Citizenship in Colonial South Africa, 1953-1909

Beaurel Visser, University of Fort Hare

Citizenship and the status attached to being a citizen continue to bare importance because it provides a sense of belonging, a shared identity, and a relationship that extends beyond living in a region. However, the concept of South African citizenship has rarely been the subject of academic investigation. Whenever the term ‘South Africa’ was used, or when referring to the concept of being ‘South African’ during the latter part of the 19th century, it was as an expression of aspiration, a demand for citizenship rights, or an attempt to advance certain forms of political or ethnic affiliation. These claims are observed in the names of newspapers such as De Zuid Afrikaan, and the South African Commercial Advertiser, political organizations such as the South African Native National Congress (SANNC), the South African League, mass meetings such as the 1909 South African Native Convention, political parties such as Botha’s South African Party, and even in the renaming of the Transvaal to the South African Republic. Historiography that refers to aspects of South African citizenship during the late 19th century primarily focuses on either African nationalism or Afrikaner nationalism. However, African and Afrikaner nationalisms had different scales, and belief systems and their goals were irreconcilable. Alongside these differences, were significant similarities, some of which includes the support they drew from farming and religious organizations; they were shaped by the political experiences of their respective constituencies; and used journalism as an important tool. My paper aims to explore how citizenship had been expressed, experienced, and understood throughout South Africa during the late 19th century. Through the exploration of factors such as political participation, the ability to own land, access to education and occupation, my paper offers a perspective on a core component of society, that has not had much academic attention in the past.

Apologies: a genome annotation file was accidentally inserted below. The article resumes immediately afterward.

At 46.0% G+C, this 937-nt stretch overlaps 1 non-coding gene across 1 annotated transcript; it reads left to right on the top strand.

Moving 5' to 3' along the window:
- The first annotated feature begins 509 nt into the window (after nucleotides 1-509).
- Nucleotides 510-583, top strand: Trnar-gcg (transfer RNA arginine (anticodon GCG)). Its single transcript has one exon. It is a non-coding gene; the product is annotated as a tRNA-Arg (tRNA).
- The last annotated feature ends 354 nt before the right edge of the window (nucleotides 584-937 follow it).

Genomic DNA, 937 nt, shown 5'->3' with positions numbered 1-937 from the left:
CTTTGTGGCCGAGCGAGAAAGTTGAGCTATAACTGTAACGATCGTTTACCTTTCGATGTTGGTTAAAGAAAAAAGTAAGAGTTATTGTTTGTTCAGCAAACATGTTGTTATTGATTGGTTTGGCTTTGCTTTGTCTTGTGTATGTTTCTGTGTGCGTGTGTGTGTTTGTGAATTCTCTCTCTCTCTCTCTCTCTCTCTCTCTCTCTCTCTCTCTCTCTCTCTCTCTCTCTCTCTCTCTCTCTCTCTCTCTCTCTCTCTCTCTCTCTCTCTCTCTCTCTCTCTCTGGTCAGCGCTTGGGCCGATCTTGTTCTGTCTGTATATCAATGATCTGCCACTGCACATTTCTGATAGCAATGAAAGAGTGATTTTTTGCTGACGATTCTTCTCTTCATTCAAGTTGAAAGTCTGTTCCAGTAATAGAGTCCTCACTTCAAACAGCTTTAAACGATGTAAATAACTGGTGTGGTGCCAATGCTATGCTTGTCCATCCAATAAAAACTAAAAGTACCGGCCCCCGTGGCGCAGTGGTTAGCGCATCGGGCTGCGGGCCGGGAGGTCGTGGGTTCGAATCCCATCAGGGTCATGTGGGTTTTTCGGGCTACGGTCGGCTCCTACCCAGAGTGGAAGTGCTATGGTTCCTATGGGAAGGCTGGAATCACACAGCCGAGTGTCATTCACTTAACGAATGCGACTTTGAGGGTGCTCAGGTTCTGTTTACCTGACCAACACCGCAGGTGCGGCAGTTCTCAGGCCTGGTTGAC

No extended abstract or paper available

 Presented in Session 38. Enforcing Boundaries of Belonging in the (Post)Colonial State